Cannes' favorite is still in production

Hong Kong director has friends in high places: Tarantino

Cannes Notebook

May 20, 2004|By John Anderson | John Anderson,NEWSDAY

CANNES, France - It's appropriate that the Cannes Film Festival takes place on the Mediterranean, because it is time to fish or cut bait.

If one wanted to bet on which film will win the grand prize on Saturday, one would have to wager on something as yet unseen. And that something is Hong Kong director Wong Kar-wai's 2046 - which, amazingly enough, was apparently not yet finished at press time. All screenings had been "rescheduled" - to when, no one knew.

For a film originally expected to be in the 2003 Cannes festival, this is rather extraordinary, although Wong now has reason to do what he never seems capable of doing - rush. One of his biggest fans, Quentin Tarantino, is president of the jury, a position of enormous power over who wins or loses the coveted Palme d'Or. He has more votes than other jurors, he is allowed to pick some members of the panel (guaranteeing allegiance), and with the ever-expanding ego on display during his public appearances, he seems apt to be big-footing it around when decision time draws near.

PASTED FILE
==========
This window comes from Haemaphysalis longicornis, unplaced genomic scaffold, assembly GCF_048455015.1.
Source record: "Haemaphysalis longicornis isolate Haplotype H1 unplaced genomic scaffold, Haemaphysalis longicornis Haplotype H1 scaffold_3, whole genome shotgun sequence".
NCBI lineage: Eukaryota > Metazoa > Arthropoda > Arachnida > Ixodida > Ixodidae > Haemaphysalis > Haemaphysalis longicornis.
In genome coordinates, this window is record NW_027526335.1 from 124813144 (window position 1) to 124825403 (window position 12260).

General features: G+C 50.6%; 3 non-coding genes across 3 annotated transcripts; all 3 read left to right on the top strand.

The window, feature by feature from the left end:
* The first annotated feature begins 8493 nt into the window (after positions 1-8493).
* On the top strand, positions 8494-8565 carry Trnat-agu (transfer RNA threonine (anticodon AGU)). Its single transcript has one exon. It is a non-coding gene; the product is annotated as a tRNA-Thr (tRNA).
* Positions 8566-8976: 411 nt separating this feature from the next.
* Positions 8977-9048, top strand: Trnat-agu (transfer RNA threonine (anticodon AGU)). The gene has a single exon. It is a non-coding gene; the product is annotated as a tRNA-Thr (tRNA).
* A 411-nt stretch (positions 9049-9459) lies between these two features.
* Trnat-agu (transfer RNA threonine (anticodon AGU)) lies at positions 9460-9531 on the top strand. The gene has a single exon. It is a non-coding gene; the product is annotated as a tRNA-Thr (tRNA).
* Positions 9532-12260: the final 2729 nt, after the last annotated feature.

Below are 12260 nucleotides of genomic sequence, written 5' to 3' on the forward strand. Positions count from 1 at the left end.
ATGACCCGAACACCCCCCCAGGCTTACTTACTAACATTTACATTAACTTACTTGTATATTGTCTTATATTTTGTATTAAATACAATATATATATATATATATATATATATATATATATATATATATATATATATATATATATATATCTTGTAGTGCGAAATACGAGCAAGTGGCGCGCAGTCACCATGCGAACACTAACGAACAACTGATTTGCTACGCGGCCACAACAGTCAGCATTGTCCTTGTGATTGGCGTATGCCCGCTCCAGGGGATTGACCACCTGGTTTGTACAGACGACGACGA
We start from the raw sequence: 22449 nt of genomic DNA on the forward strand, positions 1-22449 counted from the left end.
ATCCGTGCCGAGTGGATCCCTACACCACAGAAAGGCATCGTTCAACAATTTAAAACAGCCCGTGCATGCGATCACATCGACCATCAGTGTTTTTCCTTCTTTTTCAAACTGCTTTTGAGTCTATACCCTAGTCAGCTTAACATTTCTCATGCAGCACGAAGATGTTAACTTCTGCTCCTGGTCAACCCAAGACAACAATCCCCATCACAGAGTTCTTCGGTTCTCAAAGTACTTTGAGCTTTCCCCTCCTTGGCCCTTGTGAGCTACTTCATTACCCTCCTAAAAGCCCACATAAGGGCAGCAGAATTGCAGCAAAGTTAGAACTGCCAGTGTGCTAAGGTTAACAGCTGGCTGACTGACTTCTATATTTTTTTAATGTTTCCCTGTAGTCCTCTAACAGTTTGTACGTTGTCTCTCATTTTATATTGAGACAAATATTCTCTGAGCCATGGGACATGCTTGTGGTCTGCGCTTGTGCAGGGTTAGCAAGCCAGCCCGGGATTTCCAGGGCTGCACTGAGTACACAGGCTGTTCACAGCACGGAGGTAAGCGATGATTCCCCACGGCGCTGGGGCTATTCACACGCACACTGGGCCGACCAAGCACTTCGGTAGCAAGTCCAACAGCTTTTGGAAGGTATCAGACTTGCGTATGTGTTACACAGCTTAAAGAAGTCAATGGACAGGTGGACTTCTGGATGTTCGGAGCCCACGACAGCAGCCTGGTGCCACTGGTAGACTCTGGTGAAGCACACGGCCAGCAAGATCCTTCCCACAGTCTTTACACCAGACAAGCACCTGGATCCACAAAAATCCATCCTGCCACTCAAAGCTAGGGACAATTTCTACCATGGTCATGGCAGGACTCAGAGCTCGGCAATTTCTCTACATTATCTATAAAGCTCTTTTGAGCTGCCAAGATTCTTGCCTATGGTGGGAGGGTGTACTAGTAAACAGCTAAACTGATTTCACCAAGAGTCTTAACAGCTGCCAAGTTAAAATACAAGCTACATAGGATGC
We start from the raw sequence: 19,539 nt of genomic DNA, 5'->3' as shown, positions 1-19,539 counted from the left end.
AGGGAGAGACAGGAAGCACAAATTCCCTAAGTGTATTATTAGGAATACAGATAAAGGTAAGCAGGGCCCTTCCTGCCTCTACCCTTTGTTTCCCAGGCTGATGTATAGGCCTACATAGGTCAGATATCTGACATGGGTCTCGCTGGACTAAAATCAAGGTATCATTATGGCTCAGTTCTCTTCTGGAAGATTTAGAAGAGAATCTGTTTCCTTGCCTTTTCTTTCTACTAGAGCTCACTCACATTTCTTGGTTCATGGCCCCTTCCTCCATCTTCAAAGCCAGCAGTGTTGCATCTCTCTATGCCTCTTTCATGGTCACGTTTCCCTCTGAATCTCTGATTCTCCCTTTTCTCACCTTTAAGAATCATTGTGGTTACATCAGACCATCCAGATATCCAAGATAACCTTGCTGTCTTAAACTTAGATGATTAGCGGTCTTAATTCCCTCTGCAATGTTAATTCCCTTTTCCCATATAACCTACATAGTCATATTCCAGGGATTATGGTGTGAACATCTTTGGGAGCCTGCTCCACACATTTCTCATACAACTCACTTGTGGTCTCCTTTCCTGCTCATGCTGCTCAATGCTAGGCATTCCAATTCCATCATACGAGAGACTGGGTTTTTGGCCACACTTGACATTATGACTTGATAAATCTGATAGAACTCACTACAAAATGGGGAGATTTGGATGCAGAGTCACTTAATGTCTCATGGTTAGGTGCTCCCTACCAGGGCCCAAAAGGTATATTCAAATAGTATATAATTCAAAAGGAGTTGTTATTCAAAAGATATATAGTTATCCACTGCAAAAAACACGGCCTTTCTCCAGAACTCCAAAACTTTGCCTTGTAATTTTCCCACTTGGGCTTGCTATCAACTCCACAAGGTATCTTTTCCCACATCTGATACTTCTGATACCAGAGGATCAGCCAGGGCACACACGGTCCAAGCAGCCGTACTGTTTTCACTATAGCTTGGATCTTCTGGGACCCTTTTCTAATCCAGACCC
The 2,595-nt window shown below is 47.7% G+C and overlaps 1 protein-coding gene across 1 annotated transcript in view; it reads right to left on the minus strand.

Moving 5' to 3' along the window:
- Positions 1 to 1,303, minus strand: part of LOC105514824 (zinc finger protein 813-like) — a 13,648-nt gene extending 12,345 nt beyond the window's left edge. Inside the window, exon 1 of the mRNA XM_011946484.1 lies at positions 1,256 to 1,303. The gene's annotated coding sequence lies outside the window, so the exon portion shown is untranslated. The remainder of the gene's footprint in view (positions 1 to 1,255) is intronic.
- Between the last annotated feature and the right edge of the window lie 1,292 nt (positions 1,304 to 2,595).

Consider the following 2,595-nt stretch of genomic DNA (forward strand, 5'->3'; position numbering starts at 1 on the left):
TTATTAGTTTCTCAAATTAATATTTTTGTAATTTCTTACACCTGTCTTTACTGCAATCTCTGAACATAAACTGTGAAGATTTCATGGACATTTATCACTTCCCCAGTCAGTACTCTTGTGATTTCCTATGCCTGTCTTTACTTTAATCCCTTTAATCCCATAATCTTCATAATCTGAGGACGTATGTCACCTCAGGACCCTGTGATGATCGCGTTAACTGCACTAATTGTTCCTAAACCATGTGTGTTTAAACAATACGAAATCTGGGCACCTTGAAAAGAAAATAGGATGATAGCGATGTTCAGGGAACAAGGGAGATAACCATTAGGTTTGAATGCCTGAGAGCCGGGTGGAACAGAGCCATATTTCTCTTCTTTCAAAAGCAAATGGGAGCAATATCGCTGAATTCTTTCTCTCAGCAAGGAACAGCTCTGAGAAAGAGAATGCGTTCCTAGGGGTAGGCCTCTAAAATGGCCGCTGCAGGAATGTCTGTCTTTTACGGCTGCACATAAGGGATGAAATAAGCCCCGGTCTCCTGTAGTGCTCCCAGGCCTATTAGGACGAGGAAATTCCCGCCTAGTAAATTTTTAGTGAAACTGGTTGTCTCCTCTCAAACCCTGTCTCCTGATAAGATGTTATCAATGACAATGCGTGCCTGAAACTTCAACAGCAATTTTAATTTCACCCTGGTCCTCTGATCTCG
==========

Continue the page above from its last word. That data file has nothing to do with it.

There isn't much else in the running. Tom Hanks made the trip up the red carpet on Tuesday, but The Ladykillers is still Cannes favorite Joel Coen's weakest effort. The violent Korean thriller Old Boy seemed up Tarantino's alley, but the film lacks the gravity of a Palme d'Or winner. Since the festival keeps inviting animated films, one has to eventually win, and both Shrek 2 and the befuddling but stunning Japanese anime Ghost in the Shell 2: Innocence have as good a chance as any. But a cartoon winning Cannes?

What the festival seems in danger of doing is making its competition irrelevant. The Thai Tropical Malady is all but incomprehensible; Tony Gatlif's Exils is irritating and silly, and Emir Kusturica's Life Is a Miracle is widely seen as a debacle. Lucrecia Martel's The Holy Girl and Paolo Sorrentino's The Consequences of Love alienated enough people that either could win - if the jury works itself into a fit of perversity.

Michael Moore? It's quite possible that with such intellects as Finnish scholar Peter von Bagh and the British actress Tilda Swinton, the jury will decide to make a political statement and pick Moore's Fahrenheit 9/11, which more or less nukes the Bush administration. But it would be an award given on other than cinematic merit, which is what Cannes is supposed to be all about.

The best film in competition thus far is Agnes Jaoui's See My Face, nothing but an expertly directed, strongly acted, character-driven comedy with a real story and believable people. And it has the home-field advantage. But it would seem antithetical to Tarantino, who, chances are, is at the airport now, waiting for Wong Kar-wai.

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